Blog Purposes

January 12, 2004


Brian Weatherson at Crooked Timber has been writing about blogging as scholarship, a question that several other academic bloggers have addressed.

This is important, especially because hiring institutions now routinely google the names of people on their short list. In other words, web logs are not private. When I was working as a tech geek, I always reminded people that email is like a postcard - it is only private because no one wants to take the time to read it. If anyone cares about it, they can read it. Similarly, a blog post is like an article in the local paper. Most folks will never hear about it, but anyone who goes digging will find it quickly and easily.

You may have noticed that this blog does not have my last name on it. I decided for several reasons that I did not want it to come up when I was googled . I may change my mind at some point, but once I go public I can never go back.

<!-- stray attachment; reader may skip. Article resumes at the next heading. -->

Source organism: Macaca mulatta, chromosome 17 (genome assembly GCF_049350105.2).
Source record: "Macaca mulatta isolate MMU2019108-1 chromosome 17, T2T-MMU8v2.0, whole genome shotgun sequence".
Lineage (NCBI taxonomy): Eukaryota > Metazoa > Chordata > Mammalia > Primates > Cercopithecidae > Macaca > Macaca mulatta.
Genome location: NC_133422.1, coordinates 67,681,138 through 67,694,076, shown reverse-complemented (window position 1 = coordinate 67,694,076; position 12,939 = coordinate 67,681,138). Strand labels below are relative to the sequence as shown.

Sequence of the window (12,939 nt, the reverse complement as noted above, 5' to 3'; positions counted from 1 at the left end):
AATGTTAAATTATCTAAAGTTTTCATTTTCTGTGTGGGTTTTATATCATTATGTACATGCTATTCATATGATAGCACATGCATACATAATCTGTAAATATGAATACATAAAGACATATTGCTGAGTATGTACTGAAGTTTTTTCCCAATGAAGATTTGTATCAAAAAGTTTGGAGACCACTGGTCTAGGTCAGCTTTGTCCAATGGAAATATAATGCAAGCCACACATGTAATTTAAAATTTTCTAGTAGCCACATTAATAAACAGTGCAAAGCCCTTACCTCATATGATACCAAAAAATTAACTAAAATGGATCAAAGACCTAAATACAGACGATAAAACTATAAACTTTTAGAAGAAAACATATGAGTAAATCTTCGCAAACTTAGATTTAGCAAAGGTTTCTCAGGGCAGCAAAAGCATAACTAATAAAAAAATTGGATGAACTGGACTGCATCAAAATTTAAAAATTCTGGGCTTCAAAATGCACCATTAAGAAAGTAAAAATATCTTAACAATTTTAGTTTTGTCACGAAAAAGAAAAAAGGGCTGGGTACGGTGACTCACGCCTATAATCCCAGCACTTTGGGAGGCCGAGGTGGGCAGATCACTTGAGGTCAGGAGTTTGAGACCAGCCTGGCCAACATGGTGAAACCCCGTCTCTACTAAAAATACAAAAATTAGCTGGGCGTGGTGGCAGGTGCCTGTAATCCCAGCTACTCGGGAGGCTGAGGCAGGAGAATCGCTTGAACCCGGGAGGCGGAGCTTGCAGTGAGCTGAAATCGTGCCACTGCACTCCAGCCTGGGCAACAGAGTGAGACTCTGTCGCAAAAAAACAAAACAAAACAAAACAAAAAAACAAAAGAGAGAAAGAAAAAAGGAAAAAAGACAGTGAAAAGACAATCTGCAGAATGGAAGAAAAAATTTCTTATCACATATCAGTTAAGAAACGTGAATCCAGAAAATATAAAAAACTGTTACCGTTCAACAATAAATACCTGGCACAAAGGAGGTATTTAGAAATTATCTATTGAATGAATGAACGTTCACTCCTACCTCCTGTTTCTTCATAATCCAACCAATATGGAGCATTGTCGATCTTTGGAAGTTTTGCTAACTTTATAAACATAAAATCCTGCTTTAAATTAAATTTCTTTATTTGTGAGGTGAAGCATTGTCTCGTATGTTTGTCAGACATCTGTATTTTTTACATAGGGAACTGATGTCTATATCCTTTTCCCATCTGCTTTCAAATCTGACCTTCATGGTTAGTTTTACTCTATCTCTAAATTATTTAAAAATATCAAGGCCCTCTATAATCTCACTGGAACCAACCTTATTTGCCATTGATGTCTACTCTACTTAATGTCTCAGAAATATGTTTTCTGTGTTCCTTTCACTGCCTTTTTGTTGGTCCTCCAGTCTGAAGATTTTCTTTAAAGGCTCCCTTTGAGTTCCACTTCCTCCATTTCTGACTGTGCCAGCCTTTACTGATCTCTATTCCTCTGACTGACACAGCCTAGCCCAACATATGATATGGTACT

Nonetheless, I do see this blog as having an academic component to it. Most of the time this is a mix between a workplace blog and a personal blog, or I should say it is the workplace blog of someone who spends most of their workday working alone. I do write about historical topics fairly regularly, and a good portion of my traffic comes from people who are googling about history and find my articles.

In terms of academic value, this blog is a set of documents written in my role as a public intellectual. It should count for tenure, and if I keep it going a later version will be included in a tenure package, just as one would include a series of local history articles in the county newspaper. It is service, which several people have noted, and it is service as a public intellectual.

Most of the folks who have been talking about blogging as service have been law professors, and I do not think that law has anything equivalent to public history - the art of making the past available to people through outreach, museums, and community projects. I find that an important part of my internet presence is as a public historian, whether writing about flags, or sermons, or any of the odd things that folks have googled me on.

And back to Beecher.

Posted by Red Ted at January 12, 2004 10:43 AM | TrackBack